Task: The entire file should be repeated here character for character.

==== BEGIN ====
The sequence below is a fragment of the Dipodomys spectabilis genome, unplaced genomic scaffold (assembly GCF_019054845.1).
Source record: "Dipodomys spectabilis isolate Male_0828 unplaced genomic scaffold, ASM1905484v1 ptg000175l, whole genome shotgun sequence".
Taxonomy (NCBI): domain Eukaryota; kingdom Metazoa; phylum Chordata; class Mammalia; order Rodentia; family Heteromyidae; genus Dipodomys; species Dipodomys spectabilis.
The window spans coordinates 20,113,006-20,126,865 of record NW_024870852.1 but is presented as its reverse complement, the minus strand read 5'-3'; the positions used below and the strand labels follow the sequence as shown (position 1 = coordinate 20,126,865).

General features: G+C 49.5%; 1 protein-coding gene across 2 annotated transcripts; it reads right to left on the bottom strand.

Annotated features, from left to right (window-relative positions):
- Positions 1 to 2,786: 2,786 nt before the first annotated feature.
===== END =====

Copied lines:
The sequence below is a fragment of the Dipodomys spectabilis genome, unplaced genomic scaffold (assembly GCF_019054845.1).
Source record: "Dipodomys spectabilis isolate Male_0828 unplaced genomic scaffold, ASM1905484v1 ptg000175l, whole genome shotgun sequence".
Taxonomy (NCBI): domain Eukaryota; kingdom Metazoa; phylum Chordata; class Mammalia; order Rodentia; family Heteromyidae; genus Dipodomys; species Dipodomys spectabilis.
The window spans coordinates 20,113,006-20,126,865 of record NW_024870852.1 but is presented as its reverse complement, the minus strand read 5'-3'; the positions used below and the strand labels follow the sequence as shown (position 1 = coordinate 20,126,865).

General features: G+C 49.5%; 1 protein-coding gene across 2 annotated transcripts; it reads right to left on the bottom strand.

Annotated features, from left to right (window-relative positions):
- Positions 1 to 2,786: 2,786 nt before the first annotated feature.